Fire danger will be critical across parts of the Permian Basin and Trans-pecos basin this afternoon where Red Flag Warnings are inf effect. There should be no outdoor burning and extreme caution exercised when working with equipment that can produce sparks. Any fires that develop will likely require significant resources to contain.

Scattered showers will continue to impact portions of Southeast Texas through the afternoon hours. This activity is not expected to become heavy or produce high-impact weather. A few locations may pick up a quarter inch of rain, but most will see between a trace and two-tenths of an inch. Precipitation should be outta the picture by this evening as our quick-hitter exits the stage. The real focus of this forecast will be our next big-whopper coming out of northern Mexico. This next system will have much more moisture to work with and will probably give us a surprise or two that isn’t anticipated in this forecast.

Precipitation chances will increase throughout the day Sunday across the western two-thirds of Texas. I think most of the heavier rains will hold off until Sunday Night, but it won’t be the nicest day.

Rain chances go from scattered all the way up to near 100 percent by Sunday Night across Texoma, North Texas, Central Texas, South-Central Texas, with numerous/high chances in eastern sections of Northwest Texas, the eastern Concho Valley and eastern Big Country, into East TExas, Southeast Texas, and South Texas. Some rain during this timeframe may be heavy with a risk of localized flash flooding.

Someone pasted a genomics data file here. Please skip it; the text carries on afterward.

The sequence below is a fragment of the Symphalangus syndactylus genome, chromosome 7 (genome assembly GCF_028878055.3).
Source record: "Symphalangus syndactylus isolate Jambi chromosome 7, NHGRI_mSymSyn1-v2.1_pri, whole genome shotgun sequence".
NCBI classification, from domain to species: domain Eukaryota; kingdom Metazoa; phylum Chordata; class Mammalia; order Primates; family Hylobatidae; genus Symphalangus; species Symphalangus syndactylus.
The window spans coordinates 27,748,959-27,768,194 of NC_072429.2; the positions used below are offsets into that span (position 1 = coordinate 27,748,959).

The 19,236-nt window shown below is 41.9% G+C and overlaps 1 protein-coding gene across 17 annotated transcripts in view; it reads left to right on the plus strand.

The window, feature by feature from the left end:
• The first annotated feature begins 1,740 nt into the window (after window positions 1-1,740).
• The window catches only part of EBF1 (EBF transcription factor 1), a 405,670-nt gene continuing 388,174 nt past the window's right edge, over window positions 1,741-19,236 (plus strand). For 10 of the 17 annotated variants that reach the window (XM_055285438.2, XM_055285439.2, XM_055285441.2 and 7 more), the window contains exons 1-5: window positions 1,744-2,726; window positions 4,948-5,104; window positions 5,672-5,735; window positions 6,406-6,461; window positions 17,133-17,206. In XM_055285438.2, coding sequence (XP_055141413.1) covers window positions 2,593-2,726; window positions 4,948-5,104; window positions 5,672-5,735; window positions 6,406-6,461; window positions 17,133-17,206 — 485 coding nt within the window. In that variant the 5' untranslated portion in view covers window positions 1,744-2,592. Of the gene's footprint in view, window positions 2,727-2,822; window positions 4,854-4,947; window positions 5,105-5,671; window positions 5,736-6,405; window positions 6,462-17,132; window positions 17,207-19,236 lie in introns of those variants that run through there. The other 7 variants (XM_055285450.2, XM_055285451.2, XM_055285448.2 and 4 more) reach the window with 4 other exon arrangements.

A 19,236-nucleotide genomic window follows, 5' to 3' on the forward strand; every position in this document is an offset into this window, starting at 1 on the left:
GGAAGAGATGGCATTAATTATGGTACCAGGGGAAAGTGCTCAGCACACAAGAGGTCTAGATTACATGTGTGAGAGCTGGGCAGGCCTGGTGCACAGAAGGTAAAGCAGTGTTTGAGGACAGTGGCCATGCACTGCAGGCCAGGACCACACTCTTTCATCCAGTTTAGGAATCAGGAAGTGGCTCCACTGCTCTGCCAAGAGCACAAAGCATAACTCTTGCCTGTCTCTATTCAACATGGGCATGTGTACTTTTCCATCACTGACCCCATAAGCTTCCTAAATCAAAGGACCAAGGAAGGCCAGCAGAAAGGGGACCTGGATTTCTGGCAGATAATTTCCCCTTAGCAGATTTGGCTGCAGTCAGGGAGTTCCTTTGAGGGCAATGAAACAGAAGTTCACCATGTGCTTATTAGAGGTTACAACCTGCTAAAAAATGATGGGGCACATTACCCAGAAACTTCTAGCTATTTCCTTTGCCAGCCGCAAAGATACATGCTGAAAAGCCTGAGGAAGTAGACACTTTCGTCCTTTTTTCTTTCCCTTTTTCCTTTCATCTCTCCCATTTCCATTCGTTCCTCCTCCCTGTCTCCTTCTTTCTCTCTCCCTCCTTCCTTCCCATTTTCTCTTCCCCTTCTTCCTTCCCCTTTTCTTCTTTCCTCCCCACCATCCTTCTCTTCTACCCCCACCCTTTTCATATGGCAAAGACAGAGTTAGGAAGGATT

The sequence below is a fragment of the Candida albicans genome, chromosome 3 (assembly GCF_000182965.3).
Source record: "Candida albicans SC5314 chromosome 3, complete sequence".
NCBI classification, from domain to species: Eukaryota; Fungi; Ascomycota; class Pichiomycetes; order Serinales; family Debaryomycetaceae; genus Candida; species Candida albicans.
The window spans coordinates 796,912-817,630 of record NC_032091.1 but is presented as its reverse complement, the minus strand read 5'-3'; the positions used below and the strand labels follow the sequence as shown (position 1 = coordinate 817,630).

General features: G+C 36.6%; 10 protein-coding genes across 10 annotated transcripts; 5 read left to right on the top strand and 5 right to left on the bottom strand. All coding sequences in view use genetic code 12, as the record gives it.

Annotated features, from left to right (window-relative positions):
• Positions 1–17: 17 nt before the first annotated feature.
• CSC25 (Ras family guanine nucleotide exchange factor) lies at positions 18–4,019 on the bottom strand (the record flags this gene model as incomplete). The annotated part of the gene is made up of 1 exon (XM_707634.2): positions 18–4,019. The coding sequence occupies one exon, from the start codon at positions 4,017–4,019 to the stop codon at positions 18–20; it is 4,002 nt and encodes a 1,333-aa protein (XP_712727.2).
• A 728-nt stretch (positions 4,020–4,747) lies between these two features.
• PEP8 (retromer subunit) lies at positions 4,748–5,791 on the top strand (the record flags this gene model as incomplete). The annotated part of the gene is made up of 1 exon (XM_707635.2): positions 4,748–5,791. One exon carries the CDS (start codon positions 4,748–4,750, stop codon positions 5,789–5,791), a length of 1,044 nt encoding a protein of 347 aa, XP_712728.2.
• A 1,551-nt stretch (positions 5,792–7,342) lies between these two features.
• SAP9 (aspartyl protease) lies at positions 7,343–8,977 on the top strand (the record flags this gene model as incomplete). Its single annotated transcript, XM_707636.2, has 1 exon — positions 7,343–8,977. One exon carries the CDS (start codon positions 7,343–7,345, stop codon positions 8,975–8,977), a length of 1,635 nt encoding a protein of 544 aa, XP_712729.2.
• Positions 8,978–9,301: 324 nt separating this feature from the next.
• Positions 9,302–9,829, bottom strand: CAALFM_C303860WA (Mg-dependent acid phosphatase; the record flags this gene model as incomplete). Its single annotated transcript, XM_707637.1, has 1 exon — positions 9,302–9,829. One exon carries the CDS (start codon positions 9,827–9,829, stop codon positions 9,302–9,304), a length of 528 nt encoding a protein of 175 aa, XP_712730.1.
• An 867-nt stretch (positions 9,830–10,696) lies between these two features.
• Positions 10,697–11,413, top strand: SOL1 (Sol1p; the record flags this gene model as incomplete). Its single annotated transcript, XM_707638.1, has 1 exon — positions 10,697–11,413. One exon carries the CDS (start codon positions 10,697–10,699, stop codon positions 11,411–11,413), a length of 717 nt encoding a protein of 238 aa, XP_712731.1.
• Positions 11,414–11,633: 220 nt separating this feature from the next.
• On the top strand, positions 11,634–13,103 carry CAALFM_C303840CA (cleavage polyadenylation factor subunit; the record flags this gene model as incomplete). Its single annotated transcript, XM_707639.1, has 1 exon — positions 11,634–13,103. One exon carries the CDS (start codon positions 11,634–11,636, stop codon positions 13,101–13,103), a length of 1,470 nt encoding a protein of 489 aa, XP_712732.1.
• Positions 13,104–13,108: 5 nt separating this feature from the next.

Rain chances will start to shift to the eastern half of Texas on Monday as numerous showers and thunderstorms continue. The western half of the state will be mostly dry by this point. Again, locally heavy rainfall will be possible with some of this activity.

Finally, by Monday Night into Tuesday, scattered showers will remain possible across Eastern and Southeastern sections of Texas. This activity should be less organized in terms of rainfall potential than on Sunday Night and Monday.

A couple strong to marginally severe storms will be possible on Sunday as our storm system starts to move in. A marginal risk of severe weather includes the Rio Grande Valley, Deep South Texas, the Middle Coast, the Brazos Valley, South-Central Texas, the Hill Country, Central Texas, Concho Valley, Big Country, North Texas, Northwest Texas, West-Central Texas, and the southeastern Texas Panhandle. This doesn’t look like a potent severe weather setup by any stretch of the imagination. However, we’ll have plenty of instability to work with and wind shear values will be increasing. At this juncture it seems that the primary threats with the stronger storms will be large hail and spotty wind gusts over 55 MPH. A very low risk of a tornado may develop, but that will depend on factors we simply can’t get a grasp on until we’re within 18-24 hours of the event.

What will be the primary impact with our Sunday-Monday system is the potential for a frog-strangler across parts of Texas. Data continues to support the possibility of one to three inches of rain across the eastern half of Texas. Most of this would likely fall in the Sunday Night-Monday Night timeframe. We’ll have to watch for locally heavier rainfall amounts of 3 to 6 inches along and east of Interstate 35 from Hillsboro south to Austin east into the Brazos Valley and East Texas. Localized flash flooding may become a threat, so we’ll watch for any mesoscale factors that may enhance rainfall rates. There will be copious amounts of moisture available, so it won’t take too much to get some heavy rainfall totals.